“Of course responsive web design is hard, it’s design” — Mason Wendell
Mobile first site design has been front and center for a few years now as the way to do responsive web design. There are a lot of great things designing mobile first has done for our design workflows, first and foremost getting us out of the mindset that the desktop is where websites should be viewed. The constraints of designing for such small real-estate force a focused conversation around content hierarchy. Just as desktop first design was overly focused on that environment it’s important to not lose sight of the bigger picture.
A symptom of the mobile first philosophy is prefixing every sentence describing a site feature with “on mobile”. Ideally features don’t change depending on device, we are designing websites that work universally, not just on mobile. While we might be looking at the site through the lens of an iPhone, it’s important to not focus too much on the lens but the site itself, its content, core features, typography, and design patterns.
Content first is the new mobile first
“We must shift our focus back to the user. A content-out approach is a user-centered approach.” — Ben Callahan
A design approach that focuses on content architecture as a foundation instead of mobile might be a better approach. In practice, the differences are subtle; a column of content without layout can look a lot like stacking content on a phone. The difference is that the focus is on site content and features instead of how it might look in a single form. Web design agency Sparkbox creates content prototypes as a first deliverable and this is an excellent idea to gain a far better understanding of how components might work and how a user would navigate a site. This excerpt from Callahan’s post describes the process:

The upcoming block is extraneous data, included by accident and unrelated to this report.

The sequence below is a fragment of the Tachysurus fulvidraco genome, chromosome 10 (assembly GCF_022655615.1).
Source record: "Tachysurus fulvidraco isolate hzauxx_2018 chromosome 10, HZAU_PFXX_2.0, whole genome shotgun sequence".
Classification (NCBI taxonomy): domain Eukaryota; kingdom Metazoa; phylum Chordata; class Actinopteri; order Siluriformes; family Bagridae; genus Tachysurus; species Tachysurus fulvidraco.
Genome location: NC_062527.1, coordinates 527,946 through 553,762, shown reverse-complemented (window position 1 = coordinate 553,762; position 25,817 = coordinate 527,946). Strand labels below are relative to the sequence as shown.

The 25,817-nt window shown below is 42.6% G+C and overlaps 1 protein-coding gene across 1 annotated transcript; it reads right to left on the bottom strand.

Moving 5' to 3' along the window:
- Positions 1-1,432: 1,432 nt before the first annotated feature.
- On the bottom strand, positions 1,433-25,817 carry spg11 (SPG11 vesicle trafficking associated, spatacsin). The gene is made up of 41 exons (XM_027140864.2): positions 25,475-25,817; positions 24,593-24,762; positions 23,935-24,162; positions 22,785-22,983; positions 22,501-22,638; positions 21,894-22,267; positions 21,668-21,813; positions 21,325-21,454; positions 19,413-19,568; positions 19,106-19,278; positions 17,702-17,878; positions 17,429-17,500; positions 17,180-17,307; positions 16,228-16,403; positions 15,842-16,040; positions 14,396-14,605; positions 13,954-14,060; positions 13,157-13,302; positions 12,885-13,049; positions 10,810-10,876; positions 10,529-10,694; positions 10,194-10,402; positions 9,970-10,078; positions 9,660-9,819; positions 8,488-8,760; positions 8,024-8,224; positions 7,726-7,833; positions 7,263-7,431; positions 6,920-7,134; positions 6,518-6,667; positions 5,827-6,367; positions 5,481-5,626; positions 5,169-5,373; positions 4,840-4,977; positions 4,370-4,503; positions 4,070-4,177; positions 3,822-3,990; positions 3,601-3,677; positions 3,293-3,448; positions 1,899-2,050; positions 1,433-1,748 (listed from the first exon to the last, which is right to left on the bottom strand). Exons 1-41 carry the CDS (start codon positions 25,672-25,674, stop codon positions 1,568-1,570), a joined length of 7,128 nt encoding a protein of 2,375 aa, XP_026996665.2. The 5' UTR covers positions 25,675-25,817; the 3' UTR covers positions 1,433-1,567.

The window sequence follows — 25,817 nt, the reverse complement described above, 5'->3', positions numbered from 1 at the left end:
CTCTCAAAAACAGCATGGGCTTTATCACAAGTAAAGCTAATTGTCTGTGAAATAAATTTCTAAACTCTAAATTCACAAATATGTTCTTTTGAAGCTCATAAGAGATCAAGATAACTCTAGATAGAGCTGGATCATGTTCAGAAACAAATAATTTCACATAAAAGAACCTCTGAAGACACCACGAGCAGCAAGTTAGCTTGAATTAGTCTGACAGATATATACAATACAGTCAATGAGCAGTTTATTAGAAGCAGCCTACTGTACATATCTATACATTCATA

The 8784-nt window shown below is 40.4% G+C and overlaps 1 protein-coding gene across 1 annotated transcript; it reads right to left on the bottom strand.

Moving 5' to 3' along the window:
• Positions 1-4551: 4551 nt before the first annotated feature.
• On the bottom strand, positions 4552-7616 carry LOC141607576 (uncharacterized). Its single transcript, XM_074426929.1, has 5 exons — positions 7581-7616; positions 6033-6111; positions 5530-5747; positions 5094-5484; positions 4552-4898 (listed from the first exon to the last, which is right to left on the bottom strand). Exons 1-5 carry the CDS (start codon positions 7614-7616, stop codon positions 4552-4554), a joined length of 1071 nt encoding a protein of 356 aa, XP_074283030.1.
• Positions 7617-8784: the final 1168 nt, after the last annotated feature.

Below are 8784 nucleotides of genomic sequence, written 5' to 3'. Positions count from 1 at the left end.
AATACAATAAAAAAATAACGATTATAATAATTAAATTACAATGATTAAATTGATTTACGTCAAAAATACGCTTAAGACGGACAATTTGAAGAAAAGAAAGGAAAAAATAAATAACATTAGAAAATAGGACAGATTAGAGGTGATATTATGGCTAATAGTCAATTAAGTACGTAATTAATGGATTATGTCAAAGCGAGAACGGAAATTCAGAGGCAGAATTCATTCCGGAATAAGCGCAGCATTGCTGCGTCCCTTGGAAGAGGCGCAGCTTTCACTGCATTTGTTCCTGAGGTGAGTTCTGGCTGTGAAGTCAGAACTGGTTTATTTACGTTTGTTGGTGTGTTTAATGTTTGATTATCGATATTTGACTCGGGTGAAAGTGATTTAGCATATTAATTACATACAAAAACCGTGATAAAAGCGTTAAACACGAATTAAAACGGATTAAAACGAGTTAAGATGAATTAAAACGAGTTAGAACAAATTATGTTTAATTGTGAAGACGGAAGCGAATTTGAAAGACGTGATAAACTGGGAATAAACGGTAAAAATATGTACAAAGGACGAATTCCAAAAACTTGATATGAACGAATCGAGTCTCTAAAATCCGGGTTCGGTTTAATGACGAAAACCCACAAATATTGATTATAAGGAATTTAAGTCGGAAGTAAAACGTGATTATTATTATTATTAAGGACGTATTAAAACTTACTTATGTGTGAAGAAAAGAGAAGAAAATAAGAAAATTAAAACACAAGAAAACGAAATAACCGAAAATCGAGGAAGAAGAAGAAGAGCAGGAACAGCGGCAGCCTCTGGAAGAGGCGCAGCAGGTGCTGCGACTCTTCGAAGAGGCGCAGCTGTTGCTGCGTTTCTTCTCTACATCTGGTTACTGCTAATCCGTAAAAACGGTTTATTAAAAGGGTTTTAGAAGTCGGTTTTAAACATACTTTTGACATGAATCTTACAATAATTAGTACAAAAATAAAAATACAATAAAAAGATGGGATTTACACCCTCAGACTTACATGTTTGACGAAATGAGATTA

A content prototype is an HTML-and-CSS-based fluid-grid prototype, consisting of layout and typography, that consists of the project’s actual content. Its greatest usefulness may be in determining where to apply media queries to make the Web design responsive.
Leaning on this approach we get a much richer understanding of how content and interactions work and the design problems that need to be solved to make the site look and function well.
Design for features not devices
Another danger of focusing on devices is that they conflate many unrelated characteristics we are designing for. Touch is no longer limited to small screens and as desktop multitasking tools are evolving, small viewports may not be touchable. Thinking about how a tool works with touch based input vs mouse and keyboard shouldn’t be constrained by screen size. Designing touch interactions exclusively for small screens eliminates what might be a nice enhancement for those on large tablets. Thinking about features individually allow you to better focus on how the feature works and how best to design for it. Creating a checklist of device features and independently going through how each feature might make your site better allows you to look for opportunities you might overlook otherwise. How might the experience differ if the device has geolocation, accelerometer data, touch, a small viewport, a large viewport and can we accurately test for that feature?
Deconstructing device features is the only way to truly design for the diverse multi-device world. We will start inventing more beautiful and fluid interactions everywhere when we move past a focus on mobile, tablet, and desktop and instead focus on the strange and wonderful continuum that is responsive web design. The design challenges left to solve lie where we aren’t looking, in the breakpoint between mocks, in the typography and imagery that crash and flow chaotically as we resize, and the deep untapped sensory information of gyroscopes and GPS. Devices are what our users will see, but as designers we can be looking much, much deeper.